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08.10.2004 General News

Constitutional Instrument on elections referred

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----- to Sub-leg Committee

accra, Oct. 8, GNA - Mr Ken Dzirasah, Second Deputy Speaker, on Friday referred the "Public Elections (Presidential and Parliamentary Election Date) Instrument, 2004 CI 48 to the Subsidiary Legislation Committee for scrutiny.

The Bill, which was laid by the Majority Leader and Minister of Parliamentary Affairs, Mr Felix Owusu Agyepong, on Thursday, would seek to give legal backing to the date for Election 2004.

After intensive indoor consultations, the leader told the House on Friday that the instrument would be allowed to pass as a 21-day bound bill but urged members to bear with the leadership if the sitting days within the meeting were adjusted.

He said the bill carried two ideas, which are the date for the election and general information on the election, hence the difficulty to treat it differently as done in previous Parliaments.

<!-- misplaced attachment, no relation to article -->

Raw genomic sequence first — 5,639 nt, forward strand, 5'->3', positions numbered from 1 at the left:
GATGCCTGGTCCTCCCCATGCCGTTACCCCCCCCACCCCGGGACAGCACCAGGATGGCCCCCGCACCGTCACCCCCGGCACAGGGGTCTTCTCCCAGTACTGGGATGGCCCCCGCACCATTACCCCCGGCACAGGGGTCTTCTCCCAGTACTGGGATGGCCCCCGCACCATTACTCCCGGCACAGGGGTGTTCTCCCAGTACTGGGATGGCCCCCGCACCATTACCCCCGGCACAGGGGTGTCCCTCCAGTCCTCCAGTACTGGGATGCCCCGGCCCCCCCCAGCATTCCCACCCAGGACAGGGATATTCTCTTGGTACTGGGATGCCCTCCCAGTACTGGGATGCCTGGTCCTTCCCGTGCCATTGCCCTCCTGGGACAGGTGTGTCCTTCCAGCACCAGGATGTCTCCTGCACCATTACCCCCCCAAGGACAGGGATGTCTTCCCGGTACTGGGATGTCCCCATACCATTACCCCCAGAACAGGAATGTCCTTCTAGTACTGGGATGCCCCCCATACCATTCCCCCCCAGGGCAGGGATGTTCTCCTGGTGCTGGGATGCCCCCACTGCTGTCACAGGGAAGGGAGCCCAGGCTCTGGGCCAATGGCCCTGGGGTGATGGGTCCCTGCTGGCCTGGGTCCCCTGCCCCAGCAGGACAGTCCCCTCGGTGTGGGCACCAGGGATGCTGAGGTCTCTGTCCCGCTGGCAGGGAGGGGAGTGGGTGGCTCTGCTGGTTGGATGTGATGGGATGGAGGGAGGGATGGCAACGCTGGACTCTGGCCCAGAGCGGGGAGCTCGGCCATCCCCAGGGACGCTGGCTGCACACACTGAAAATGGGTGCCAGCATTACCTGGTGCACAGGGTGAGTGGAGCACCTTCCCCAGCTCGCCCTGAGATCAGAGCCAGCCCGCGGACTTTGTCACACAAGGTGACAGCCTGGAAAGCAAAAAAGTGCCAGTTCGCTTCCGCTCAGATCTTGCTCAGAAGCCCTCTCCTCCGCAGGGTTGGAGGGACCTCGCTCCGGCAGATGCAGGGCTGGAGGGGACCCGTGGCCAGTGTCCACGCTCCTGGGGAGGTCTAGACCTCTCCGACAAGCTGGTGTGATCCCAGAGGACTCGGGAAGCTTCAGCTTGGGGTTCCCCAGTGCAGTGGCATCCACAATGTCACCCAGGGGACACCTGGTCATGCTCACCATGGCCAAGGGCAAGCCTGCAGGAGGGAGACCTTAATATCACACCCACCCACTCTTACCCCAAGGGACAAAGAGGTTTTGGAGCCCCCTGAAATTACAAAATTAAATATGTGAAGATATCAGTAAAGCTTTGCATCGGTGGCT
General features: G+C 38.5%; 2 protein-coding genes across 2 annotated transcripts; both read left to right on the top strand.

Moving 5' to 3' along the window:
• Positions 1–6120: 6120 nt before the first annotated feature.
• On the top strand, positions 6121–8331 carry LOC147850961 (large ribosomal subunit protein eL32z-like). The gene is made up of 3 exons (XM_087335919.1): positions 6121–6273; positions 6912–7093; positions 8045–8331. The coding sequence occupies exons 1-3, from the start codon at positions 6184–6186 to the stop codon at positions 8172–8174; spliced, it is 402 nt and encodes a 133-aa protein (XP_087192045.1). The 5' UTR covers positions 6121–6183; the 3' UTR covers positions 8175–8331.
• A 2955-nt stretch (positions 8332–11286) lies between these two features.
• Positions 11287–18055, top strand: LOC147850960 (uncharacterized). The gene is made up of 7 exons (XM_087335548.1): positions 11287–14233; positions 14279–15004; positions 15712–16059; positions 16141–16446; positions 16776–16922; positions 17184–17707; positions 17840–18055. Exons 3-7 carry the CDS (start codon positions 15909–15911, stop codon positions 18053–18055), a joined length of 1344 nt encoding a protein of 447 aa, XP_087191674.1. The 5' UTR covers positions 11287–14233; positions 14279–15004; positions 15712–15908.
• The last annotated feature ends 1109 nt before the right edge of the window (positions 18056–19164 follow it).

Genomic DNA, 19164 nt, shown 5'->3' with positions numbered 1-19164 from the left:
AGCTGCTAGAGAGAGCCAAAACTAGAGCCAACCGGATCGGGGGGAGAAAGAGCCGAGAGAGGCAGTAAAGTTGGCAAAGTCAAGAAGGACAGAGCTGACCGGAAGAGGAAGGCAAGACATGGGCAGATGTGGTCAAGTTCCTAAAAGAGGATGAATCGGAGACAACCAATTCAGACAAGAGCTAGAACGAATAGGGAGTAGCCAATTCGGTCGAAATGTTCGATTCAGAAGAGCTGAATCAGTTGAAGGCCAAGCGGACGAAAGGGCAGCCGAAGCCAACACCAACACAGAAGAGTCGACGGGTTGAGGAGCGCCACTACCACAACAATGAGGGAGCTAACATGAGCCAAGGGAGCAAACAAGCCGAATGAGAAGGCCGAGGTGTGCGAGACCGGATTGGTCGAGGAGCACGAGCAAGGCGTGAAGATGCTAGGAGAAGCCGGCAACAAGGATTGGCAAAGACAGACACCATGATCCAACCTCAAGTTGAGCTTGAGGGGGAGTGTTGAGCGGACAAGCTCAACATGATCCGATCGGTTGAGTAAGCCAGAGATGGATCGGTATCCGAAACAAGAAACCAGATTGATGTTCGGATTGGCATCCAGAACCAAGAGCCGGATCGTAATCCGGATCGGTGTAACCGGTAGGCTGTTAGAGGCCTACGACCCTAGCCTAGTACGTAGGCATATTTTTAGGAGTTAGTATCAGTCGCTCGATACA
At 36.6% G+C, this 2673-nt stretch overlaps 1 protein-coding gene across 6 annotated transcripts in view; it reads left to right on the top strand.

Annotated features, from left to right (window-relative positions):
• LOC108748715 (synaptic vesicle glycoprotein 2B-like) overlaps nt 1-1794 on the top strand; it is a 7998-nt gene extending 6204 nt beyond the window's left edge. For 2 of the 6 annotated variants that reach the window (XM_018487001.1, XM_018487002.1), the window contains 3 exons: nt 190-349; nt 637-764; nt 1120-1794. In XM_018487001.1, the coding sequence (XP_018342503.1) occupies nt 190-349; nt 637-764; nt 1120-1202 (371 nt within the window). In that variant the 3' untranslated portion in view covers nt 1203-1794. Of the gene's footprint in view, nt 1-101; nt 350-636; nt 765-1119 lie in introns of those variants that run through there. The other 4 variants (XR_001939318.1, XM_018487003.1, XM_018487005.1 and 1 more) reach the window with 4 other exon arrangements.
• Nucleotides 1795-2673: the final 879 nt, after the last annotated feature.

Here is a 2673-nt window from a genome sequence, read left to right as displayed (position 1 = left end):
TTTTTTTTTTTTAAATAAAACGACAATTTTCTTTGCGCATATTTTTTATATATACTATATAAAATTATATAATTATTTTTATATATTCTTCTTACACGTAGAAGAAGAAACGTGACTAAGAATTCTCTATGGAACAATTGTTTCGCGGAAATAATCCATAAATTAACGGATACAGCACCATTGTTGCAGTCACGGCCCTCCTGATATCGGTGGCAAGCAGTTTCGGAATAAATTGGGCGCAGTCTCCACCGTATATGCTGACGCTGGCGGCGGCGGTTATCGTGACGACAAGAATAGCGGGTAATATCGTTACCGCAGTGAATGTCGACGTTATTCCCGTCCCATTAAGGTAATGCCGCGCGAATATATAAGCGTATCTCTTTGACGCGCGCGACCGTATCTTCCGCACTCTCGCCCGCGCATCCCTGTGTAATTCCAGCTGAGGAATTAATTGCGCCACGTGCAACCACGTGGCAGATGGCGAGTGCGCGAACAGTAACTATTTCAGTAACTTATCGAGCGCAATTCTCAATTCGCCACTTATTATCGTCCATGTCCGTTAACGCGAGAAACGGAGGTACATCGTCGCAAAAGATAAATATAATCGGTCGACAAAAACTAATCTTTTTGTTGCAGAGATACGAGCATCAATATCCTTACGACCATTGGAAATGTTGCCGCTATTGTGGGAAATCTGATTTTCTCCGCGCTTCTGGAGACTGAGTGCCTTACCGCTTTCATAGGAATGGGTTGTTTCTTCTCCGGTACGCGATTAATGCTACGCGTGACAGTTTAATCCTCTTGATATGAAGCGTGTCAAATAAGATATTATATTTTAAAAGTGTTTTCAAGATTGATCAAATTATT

"The safest thing to do was to take the well known approach so that Parliament would not be seen as interpreting the constitution." He said in future, the Electoral Commission would have to do further work on the bill while something is done about the constitution to clear all doubts about what constitutes what instrument and how each should be treated.

Mr Alban Bagbin, Minority Leader, backed the Majority Leader by saying that it was advisable to err on the side of caution. This puts to rest controversies on the election date, which has been a source of wrangling in the House since it came back from recess on Tuesday

On Thursday, Mr Ken Dzirasah, Second Deputy Speaker, who chaired, did not refer it to any specific committee on Thursday but said that "a lot of consultations are going on and that may affect the destiny of the Bill."

Mr Doe Adjaho, the Minority Chief Whip, had issued a statement on Wednesday urging the House to summon the Electoral Commission and the Attorney General to explain why no instrument for legalising the date for the Elections had come to Parliament.

Another contention of Mr Adjaho was that, the instrument might not benefit from by the 21 sitting day maturity rule if it was not laid on time.

Mr. Peter Ala Adjetey, Speaker, who was in the chair, ruled that Parliament could not bear the responsibilities of the Electoral Commission and that it could not direct it to perform that duty but could only draw its attention to the issue.